Here’s a little secret about me: I’m a huge self-improvement nerd. Some of my favorite pastimes are going onto YouTube and learning productivity techniques.
Over the past 5 years, I have seen it all: from Pomodoros to habits to time blocking. I’ve learned all of these from productivity YouTubers such as Thomas Frank and Matt D’Avella.
And these two had been saying a lot about a certain book. A book that has been praised as one of the best self-improvement books of all time. A book so good that many “BookTok” (the side of TikTok populated by book-related accounts and videos) users praised it.
The book is Atomic Habits by James Clear.
Since I was attempting to read a book a week, I thought I should give this a read because…
- Almost everyone gave it 5/5 stars.
- It will help me build a reading habit to help me reach my goal.
So I gave it a read.
The book covers many topics on habit formation (i.e. cue, routine, and reward) and gives simple tips on how to break or build habits in easy-to-read chapters. Each tip or concept is broken down in each chapter. This allows the reader to easily go back to a certain section and remember a concept or tip.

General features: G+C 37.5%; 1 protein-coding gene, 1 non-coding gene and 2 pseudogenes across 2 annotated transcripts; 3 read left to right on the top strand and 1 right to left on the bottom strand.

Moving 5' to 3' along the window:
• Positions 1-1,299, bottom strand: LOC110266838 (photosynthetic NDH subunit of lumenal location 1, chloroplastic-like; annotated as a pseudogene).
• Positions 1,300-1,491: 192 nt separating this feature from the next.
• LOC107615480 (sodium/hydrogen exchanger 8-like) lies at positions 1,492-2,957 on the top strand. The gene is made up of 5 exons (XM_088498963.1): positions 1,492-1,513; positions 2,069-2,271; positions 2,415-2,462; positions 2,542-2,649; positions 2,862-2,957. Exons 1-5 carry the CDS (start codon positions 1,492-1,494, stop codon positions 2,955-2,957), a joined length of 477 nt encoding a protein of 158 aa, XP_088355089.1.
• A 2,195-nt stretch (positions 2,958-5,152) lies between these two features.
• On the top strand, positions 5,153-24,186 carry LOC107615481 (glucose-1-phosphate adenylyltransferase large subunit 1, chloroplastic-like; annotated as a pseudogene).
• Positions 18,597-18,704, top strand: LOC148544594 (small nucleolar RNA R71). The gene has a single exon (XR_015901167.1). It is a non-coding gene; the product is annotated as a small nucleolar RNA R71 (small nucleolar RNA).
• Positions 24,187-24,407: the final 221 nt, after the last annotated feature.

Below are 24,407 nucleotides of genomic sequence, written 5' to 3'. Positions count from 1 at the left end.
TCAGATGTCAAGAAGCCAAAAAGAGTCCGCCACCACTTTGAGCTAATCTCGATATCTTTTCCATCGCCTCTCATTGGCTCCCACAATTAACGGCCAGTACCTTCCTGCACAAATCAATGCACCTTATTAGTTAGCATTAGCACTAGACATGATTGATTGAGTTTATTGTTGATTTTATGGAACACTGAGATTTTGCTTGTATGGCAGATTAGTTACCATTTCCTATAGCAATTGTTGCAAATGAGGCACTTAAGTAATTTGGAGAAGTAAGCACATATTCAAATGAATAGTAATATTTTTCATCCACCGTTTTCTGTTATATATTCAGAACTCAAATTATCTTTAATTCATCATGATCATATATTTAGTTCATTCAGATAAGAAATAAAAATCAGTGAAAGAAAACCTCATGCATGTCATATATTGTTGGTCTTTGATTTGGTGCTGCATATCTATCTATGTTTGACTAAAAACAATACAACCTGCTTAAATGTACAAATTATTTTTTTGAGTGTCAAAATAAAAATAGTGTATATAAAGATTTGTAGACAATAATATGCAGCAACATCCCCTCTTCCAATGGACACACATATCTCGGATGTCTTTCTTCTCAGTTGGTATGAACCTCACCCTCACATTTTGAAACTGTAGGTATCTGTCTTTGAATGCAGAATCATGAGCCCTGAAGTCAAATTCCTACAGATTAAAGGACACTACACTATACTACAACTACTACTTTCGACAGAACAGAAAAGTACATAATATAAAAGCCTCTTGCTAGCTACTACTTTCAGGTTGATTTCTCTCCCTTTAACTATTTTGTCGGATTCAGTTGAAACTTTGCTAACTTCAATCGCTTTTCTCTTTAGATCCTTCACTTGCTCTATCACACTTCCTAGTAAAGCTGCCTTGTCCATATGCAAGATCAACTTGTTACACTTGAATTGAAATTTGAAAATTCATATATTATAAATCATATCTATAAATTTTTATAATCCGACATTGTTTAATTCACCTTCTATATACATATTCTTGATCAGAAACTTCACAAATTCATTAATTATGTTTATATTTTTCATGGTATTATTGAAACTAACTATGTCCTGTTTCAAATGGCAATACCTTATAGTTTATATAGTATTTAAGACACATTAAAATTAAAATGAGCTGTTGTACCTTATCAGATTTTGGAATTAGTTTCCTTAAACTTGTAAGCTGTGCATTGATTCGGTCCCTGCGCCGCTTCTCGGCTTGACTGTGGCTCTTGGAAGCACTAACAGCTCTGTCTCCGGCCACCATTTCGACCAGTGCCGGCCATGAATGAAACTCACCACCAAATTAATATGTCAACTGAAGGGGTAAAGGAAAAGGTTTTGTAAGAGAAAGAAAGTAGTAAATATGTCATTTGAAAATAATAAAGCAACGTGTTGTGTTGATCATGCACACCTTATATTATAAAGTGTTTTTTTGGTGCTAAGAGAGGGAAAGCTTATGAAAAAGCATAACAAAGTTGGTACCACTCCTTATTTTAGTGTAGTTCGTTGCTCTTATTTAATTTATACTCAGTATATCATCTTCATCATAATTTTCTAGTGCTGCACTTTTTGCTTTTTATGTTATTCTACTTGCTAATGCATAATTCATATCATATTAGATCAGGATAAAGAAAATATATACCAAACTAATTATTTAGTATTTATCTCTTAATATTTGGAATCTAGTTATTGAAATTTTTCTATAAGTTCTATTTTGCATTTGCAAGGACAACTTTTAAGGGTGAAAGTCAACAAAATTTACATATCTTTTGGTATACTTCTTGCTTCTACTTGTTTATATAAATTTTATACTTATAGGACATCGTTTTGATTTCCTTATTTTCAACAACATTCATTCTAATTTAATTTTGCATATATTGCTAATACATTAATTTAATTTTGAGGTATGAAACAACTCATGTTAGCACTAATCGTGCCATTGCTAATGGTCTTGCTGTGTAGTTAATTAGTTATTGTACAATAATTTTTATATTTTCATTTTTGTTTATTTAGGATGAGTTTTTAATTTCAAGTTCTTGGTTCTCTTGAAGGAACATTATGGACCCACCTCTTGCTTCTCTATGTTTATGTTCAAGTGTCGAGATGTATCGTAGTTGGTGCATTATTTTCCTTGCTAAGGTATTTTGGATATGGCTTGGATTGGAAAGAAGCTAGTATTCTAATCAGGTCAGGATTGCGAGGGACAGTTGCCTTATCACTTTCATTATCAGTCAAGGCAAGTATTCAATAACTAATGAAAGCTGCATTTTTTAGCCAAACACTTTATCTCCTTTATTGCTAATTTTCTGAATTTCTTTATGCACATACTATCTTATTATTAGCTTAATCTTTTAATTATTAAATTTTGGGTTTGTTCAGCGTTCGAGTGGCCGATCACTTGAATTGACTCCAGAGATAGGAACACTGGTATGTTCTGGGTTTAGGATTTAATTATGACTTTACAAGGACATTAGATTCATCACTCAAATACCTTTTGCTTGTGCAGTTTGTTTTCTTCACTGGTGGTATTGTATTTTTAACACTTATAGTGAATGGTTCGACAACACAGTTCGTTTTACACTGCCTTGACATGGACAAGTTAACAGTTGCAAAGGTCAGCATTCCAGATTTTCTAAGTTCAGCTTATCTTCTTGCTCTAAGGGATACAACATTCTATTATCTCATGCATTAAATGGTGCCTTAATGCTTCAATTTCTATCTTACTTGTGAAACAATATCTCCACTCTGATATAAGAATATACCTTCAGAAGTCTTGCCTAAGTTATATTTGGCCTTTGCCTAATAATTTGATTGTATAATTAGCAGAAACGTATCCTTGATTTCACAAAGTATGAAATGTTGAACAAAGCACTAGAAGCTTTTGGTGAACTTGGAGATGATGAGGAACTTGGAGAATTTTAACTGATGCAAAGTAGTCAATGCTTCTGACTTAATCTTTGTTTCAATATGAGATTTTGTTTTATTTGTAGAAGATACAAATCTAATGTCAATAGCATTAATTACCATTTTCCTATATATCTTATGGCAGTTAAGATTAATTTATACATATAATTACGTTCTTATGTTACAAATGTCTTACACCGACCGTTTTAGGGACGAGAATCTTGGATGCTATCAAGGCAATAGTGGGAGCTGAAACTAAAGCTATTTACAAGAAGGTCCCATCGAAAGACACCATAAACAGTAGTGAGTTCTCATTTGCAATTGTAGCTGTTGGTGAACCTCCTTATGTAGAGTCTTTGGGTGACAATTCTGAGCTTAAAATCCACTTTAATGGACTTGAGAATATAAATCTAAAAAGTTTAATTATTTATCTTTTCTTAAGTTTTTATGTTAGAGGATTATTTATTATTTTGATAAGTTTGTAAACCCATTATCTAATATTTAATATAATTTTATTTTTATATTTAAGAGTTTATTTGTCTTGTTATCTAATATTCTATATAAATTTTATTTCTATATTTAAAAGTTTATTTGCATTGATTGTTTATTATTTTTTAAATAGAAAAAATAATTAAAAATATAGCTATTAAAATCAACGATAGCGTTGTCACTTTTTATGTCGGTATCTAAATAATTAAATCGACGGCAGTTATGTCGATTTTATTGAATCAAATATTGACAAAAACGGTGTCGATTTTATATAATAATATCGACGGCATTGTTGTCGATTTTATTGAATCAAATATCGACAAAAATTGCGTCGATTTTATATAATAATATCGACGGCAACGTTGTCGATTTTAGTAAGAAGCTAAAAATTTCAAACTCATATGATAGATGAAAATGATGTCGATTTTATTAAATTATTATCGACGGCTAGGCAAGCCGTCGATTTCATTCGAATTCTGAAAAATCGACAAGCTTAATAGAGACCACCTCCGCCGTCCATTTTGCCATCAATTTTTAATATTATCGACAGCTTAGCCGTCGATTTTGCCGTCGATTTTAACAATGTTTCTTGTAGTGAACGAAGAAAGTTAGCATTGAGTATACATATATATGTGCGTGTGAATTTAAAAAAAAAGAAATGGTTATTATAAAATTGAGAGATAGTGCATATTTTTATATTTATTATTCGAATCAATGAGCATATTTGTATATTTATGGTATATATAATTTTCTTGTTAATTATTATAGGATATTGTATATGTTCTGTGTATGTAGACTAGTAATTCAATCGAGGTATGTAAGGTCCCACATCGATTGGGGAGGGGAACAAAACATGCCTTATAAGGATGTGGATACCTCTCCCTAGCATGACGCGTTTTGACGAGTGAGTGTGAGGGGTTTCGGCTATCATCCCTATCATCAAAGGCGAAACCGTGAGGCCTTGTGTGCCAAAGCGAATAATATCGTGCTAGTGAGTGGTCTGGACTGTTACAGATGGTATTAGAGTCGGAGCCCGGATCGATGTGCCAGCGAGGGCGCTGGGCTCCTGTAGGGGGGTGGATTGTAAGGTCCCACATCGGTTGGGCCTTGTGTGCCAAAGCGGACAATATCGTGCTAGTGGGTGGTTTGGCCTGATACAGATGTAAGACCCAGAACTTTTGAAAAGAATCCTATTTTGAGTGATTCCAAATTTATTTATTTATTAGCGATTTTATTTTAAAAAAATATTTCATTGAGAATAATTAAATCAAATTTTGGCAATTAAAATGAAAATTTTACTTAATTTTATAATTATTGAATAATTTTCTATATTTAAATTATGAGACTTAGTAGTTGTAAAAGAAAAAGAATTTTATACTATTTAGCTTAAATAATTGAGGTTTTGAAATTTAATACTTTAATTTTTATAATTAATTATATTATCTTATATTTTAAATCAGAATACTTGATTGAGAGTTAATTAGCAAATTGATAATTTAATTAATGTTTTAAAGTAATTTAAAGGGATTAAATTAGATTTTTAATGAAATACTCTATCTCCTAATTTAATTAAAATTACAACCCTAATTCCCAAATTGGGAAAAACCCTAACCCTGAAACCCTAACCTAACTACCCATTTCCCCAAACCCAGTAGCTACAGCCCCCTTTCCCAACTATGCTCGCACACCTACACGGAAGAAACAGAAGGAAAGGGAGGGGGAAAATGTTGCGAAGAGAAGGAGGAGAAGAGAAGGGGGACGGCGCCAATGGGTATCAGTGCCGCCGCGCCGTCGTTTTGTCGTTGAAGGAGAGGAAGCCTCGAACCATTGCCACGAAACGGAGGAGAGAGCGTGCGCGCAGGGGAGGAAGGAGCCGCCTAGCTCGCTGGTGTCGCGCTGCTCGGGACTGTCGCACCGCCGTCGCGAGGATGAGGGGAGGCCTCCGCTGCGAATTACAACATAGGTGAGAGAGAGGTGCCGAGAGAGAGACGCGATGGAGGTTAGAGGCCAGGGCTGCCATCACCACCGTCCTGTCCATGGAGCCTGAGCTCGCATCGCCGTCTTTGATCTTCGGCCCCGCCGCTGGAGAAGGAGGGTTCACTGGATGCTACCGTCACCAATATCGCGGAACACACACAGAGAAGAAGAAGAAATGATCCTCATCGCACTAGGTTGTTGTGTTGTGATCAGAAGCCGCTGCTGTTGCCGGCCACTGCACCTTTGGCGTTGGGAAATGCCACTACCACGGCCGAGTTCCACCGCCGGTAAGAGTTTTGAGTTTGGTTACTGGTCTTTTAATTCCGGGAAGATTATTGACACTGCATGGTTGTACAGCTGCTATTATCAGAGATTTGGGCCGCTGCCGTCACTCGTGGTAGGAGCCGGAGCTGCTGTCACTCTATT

While learning concepts to improve one’s life is important, it isn’t as important as putting those concepts into action. Atomic Habits solves this problem by providing readers with a full guide on how to successfully build good habits and break bad habits.
After finishing the book, I felt a tiny bit disappointed. Sure, the concepts in it were great, but there wasn’t anything new that I could use in my own life.
At first, I gave it 4/5 stars, but I soon realized something that changed my opinion:
The book summed up 5 years of (my) research in 256 pages that someone could devour in 2-3 days. I changed my review to 5/5 stars as a result.
If you want to find the most helpful information and actionable steps on habits, this is your book.
— Billy Wikol